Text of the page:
WhatsApp’s rise and recent PR efforts highlight a class of business models that I call “user domestication”.

This is a very well-written post, and it’s sad, because the same thing is going to happen with it as with all the other well-written take-downs of proprietary, siloed, platforms: the people who /need/ to read it aren’t /going/ to read it, and WhatsApp (slash Facebook, slash Twitter, slash Instagram, slash Signal, slash …) is still going to be used by a huge portion of the population.

Maybe I just feel really cynical today. I do think that “user domestication” is a great metaphor for what happens. I guess what I’m saying is: fighting against this kind of corporate behavior feels about as effective as fighting against factory farming by going vegetarian. Like, sure, it helps, but the machine is /so big/. It’s hard to feel like we’re doing anything.


Sad to say it may have been the uploading of contacts (clever WhatsApp) that just made it easy for users to find each other and no when new contacts joined up. The free calls etc was available on other service slike XMPP (many modern messengers grew out of using XMPP underneath).

Sad part is just that it was not only about capturing all our contacts but actually exposing privacy in this way. But from the FB and WhatsApp perspective it was gold as they knew psychologically that “connecting” would lure people in.

Yes XMPP has one service that I posted about in the XMPP community here, where anyone can register with their phone number (separate from your day to day account) and then you will be alerted if your contacts join AND sign up at that same service. Well it is a bit of a privacy issue and also relies on them all signing up there. So probably not very effective.


deleted by creator


Author here; thanks for the feedback. I just updated that section to address this. Diff.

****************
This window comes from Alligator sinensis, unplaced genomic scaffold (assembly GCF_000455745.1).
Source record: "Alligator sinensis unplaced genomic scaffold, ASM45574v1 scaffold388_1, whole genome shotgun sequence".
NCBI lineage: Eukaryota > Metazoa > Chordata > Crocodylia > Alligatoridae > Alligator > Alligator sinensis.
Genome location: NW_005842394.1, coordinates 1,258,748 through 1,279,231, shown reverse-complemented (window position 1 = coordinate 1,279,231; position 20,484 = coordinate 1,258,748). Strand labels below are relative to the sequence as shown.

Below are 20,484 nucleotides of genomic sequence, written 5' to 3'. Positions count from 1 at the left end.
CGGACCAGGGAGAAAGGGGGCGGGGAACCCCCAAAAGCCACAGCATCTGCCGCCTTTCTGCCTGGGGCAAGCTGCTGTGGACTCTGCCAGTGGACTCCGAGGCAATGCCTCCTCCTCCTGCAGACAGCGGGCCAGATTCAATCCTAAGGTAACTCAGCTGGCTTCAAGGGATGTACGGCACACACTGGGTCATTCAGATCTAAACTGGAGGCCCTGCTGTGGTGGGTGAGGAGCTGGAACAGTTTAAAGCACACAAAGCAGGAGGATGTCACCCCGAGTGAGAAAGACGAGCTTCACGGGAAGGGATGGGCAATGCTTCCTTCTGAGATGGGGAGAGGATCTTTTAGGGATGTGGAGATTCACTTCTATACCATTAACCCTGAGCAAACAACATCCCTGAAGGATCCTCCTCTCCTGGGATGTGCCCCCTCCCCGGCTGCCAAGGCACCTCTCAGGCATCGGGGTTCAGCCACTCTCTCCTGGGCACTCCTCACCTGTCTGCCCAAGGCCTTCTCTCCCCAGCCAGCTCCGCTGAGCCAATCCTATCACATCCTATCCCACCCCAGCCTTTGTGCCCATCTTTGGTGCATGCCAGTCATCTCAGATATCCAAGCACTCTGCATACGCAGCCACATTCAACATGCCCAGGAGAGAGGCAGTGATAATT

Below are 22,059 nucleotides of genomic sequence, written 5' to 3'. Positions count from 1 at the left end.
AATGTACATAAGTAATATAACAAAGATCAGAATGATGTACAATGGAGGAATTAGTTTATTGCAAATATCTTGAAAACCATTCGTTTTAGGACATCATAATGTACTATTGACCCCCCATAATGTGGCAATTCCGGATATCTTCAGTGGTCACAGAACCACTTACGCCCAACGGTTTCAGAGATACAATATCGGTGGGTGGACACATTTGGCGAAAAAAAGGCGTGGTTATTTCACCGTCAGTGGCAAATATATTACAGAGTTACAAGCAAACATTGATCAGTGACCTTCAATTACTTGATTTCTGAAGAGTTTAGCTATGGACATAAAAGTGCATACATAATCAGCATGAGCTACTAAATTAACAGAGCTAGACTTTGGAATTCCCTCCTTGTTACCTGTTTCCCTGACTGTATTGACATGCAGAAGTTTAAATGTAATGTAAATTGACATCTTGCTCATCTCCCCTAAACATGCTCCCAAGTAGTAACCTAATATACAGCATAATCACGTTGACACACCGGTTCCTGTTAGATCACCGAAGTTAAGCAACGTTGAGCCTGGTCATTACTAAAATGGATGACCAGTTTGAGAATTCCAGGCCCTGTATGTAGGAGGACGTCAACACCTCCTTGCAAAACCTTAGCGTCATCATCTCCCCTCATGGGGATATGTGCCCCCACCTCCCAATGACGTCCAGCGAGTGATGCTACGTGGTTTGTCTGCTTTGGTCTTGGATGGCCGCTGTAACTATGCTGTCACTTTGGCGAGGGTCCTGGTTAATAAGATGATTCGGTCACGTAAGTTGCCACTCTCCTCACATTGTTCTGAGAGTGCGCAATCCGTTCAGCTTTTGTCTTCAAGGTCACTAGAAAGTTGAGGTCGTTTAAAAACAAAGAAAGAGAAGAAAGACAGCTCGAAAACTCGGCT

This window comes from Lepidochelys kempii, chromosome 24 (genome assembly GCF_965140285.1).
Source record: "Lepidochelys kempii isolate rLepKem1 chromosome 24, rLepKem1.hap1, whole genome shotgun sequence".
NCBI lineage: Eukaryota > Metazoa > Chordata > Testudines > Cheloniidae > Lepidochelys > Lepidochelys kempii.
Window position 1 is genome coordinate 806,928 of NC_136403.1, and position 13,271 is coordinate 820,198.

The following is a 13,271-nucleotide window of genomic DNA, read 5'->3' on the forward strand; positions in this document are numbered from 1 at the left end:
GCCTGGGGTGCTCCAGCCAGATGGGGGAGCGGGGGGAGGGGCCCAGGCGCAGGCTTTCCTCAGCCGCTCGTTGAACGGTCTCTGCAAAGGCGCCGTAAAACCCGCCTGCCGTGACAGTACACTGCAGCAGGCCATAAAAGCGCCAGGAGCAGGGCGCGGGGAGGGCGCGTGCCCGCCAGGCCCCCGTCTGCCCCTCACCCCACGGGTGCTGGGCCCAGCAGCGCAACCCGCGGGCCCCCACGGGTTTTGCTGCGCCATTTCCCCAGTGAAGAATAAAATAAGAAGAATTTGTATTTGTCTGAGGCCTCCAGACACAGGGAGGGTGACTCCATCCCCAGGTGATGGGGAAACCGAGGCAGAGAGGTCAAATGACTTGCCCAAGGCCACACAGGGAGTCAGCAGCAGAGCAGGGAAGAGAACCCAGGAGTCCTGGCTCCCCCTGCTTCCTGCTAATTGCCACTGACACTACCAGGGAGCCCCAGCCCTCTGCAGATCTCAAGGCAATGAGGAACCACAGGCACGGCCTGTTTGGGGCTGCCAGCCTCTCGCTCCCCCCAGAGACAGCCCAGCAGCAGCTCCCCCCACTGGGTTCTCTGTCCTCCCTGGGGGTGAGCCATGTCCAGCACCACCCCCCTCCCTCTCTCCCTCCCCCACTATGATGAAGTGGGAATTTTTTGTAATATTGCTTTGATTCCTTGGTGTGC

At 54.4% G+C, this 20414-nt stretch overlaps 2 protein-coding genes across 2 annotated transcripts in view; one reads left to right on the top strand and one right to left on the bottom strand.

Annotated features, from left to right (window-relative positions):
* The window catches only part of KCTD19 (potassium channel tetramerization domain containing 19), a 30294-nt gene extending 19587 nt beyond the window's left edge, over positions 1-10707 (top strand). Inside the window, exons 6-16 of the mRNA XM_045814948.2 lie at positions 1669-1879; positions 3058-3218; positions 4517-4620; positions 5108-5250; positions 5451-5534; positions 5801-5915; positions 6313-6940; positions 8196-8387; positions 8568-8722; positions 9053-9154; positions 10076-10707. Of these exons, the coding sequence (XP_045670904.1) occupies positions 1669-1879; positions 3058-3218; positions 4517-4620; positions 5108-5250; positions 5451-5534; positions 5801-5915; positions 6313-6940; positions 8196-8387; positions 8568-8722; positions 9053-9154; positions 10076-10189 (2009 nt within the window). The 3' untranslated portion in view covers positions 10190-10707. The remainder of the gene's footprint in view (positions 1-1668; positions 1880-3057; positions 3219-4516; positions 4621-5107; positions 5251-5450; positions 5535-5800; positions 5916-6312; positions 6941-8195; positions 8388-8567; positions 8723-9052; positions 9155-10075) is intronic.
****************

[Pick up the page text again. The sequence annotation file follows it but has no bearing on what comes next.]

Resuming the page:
I can’t believe I forgot about free calls; my parents and extended family depended on that for international calls. VOIP services were already a thing, but I’m not sure how many of them were both gratis and better for user freedom than WA.

Ping @copacetic@lemmy.ml

(F1rst P0st!)


This is what i remember as well. Free SMS and then free calls was the pitch.

I think the killer feature for most people was simply that anyone whose number you had in your phone’s address book would, without any further configuration, become available as a WhatsApp contact if they, too, had installed the app. That made it usable even by people so unfamiliar with technology that the concept of creating an account was foreign to them. No password, no username, just your phone’s address book and the app, that’s it. Open IM technologies at the time like XMPP didn’t have this (at least to my knowledge), and even today, while Matrix has this feature via identity servers, it takes manual effort to set it up (as it should be, though it could be streamlined somewhat in Element AFAICT).


FWIW, this is also a feature in Signal, another closed platform I covered.

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